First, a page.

In October of 2018 I had 650 early lamb pairs that needed quality forage to sustain milk production for strong lamb growth. I had wanted to try adding almond hulls within alfalfa grazing paddocks to assess impacts upon sheep for several years. Finding myself in a unique position, I decided to do a simple experiment. I rented 100 acres of older alfalfa that had significant grass intrusion for the 30 days of October. The 70 dollar per acre rent was expressed as the alternative net value to the farmer instead of harvesting the forage for baled hay.
As I prepared to move the sheep to the field I gave more thought to the use of almond hulls. I decided to add 100 pounds of hulls per acre as both a means of altering the sheep diet as well as increasing the number of days the sheep could stay within the 100 acres. The hay stand had a measured dry matter of 1000 pounds per acre, so the 100 pounds of hulls was hoped to increase the grazing period by 10 percent compared to feeding only green grassy hay.
The results were amazing. The sheep stayed an extra three days, but also gained weight and body condition during the 30-60 days of lactation cycle. Typical lactation in pure alfalfa stands creates heavy demand upon the stored body energy reserves that result in animals struggling to maintain weight ant condition. This is due to several factors, including a high protein ration, frothy bloat occurrence within the rumin from saponins, and diminished satiation/satiety time cycles.
After the 100 acres were grazed I elected to continue the hull program since the pairs were doing so well. I added hulls to a second band of animals grazing alfalfa during the same time interval in November. During one of the hull deliveries the crew ended up delivering 200 pounds per acre due to a communication failure on my part. After the initial disappointment I decided to do an additional study. I had an entire truck load of hulls delivered to the field. Since the truck was equipped with a set of scales I was able to place hulls in the bottom head land of the field in increasing tonnage. I started with 400 pounds per acre and increased to 1100 pounds per acre.
My idea was to see how much hull consumption the herd would comfortably sustain relative to green alfalfa. I found that the herd was willing to eat all the hulls, and so I don’t know where the upper threshold is. At 1100 pounds per acre the herd was eating roughly equal parts green hay and hulls. This derived a number of exciting thoughts and possibilities relative to soil function and the interaction between animal activities within alfalfa rotation cycles and soil health.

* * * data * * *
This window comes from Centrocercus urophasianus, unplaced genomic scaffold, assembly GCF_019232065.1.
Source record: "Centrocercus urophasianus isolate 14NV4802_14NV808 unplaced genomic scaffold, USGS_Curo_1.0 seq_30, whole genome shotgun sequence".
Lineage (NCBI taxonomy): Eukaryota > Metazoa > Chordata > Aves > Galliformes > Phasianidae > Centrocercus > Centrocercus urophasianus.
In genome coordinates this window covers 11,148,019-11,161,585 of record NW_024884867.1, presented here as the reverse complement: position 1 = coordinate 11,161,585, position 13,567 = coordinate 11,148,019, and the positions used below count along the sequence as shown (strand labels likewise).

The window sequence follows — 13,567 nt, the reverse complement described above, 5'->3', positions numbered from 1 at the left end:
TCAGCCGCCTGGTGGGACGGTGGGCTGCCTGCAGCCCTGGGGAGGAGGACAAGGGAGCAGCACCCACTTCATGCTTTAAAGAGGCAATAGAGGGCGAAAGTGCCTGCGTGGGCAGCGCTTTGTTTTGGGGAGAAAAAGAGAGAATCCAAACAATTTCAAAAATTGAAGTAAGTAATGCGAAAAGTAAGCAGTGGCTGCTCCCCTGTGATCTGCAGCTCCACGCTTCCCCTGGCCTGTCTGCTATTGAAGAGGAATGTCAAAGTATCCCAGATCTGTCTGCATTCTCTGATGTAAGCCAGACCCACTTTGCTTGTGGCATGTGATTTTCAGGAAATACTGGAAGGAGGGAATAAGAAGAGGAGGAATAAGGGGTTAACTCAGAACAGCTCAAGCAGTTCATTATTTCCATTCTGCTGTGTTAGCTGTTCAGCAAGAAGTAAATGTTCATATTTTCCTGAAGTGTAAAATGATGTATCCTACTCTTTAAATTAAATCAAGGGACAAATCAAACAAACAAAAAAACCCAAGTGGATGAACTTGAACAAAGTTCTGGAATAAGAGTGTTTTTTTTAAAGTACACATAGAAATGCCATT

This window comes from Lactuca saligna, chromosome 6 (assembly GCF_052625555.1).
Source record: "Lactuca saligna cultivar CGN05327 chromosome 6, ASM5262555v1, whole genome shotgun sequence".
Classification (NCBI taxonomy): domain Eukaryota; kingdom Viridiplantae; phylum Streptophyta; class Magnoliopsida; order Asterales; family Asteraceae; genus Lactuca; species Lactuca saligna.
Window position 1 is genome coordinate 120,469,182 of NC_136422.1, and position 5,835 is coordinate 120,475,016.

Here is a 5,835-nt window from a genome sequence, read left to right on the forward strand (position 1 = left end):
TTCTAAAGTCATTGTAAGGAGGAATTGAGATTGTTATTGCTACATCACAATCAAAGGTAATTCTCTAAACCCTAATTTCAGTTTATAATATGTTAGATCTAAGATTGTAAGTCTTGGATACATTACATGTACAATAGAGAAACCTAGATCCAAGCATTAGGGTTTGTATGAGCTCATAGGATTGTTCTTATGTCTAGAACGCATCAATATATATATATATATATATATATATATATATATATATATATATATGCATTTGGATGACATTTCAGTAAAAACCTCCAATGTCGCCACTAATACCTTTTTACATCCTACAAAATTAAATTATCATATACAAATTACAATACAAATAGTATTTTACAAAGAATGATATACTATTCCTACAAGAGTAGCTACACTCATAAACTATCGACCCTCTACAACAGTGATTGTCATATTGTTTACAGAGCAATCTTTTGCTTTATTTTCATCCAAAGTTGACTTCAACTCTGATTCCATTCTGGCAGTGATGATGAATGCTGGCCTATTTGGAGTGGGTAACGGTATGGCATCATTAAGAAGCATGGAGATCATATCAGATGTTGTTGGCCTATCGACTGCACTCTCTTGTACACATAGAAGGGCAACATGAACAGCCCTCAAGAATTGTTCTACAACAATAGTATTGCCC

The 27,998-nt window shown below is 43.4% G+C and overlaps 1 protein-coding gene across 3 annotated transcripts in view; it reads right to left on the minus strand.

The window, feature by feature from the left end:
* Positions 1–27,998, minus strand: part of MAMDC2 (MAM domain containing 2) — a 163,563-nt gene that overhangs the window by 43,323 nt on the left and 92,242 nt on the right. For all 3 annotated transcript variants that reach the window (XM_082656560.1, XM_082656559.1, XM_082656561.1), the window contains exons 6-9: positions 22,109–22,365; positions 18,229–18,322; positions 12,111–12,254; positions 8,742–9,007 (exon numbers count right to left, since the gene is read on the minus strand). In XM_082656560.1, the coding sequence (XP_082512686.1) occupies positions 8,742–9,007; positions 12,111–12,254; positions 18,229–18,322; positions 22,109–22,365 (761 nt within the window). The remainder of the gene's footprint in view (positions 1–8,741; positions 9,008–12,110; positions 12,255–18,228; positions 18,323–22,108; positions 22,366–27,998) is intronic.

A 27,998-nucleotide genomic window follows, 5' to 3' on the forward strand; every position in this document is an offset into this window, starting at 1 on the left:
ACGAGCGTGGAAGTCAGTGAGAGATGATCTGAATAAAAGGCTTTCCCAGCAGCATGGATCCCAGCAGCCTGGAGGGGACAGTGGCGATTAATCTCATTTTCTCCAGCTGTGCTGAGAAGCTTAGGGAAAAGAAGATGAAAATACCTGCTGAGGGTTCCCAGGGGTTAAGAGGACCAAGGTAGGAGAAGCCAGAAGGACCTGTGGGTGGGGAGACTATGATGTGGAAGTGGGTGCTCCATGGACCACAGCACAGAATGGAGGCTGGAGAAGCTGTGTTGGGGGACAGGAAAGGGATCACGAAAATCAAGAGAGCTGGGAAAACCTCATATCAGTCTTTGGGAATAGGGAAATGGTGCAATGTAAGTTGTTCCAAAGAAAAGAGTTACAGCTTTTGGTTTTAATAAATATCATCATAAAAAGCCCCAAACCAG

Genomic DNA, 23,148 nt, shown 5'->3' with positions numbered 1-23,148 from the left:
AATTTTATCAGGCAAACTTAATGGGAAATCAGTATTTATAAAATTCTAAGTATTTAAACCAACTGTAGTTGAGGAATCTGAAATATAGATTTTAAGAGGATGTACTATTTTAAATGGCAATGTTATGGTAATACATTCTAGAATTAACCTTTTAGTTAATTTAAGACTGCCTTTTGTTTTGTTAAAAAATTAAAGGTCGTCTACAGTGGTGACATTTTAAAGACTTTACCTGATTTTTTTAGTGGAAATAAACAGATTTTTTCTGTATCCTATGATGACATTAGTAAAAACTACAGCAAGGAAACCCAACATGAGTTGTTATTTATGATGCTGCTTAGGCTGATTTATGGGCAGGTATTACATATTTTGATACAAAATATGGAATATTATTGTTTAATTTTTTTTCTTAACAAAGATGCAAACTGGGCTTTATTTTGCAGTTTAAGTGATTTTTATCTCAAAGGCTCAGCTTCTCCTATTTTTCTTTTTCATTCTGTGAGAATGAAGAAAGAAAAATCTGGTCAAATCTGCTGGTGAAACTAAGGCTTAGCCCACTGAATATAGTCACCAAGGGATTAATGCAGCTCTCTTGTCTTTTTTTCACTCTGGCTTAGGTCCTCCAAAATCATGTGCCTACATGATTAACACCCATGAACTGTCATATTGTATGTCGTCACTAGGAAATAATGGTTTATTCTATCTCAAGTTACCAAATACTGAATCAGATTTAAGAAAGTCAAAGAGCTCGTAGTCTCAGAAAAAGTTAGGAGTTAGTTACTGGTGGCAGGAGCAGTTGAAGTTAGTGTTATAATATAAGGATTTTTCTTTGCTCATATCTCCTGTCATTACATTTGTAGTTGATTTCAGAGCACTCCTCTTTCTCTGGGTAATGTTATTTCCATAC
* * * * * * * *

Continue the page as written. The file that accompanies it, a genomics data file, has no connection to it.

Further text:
As I was doing the hull experiment I observed almond shell being spread within a nearby orchard. Since the orchard that was getting almond shells was farmed by a neighbor operation that I also graze upon, dialogue was generated to consider switching from hulls to shells during the 2019 fall grazing period. I asked the farmer to consider putting some almond shell on a few alfalfa fields after harvesting was complete for the season and prior to grazing the field with sheep. The results were even more rewarding than the hull trial.
The grower spread shell on several fields and we noted many positive outcomes both for the soil and the herd. The animals achieved better satiation and satiety outcomes, which resulted in less walking during rain events, and better growth and performance of the sheep.
Since the hulls contain certain minerals that benefit the soil in addition to the carbon inherit in shell tonnage I believe we are innovating a new era of system management relative to both soil and animal health and function.
I now hope to include several additional farmers as well as scientists/experts in doing more entailed data collections starting I fall, 2020to better understand how this activity is contributing to the obvious benefit of both the soils and animals. If we can increase the number of alfalfa growers as well as sheep and goat producers within this body of work, we will likely derive a highly functional method of increasing soil carbon levels that will enhance the water and carbon cycles that we very much need for healthy life.
Sincerely, Leland F Hazeltine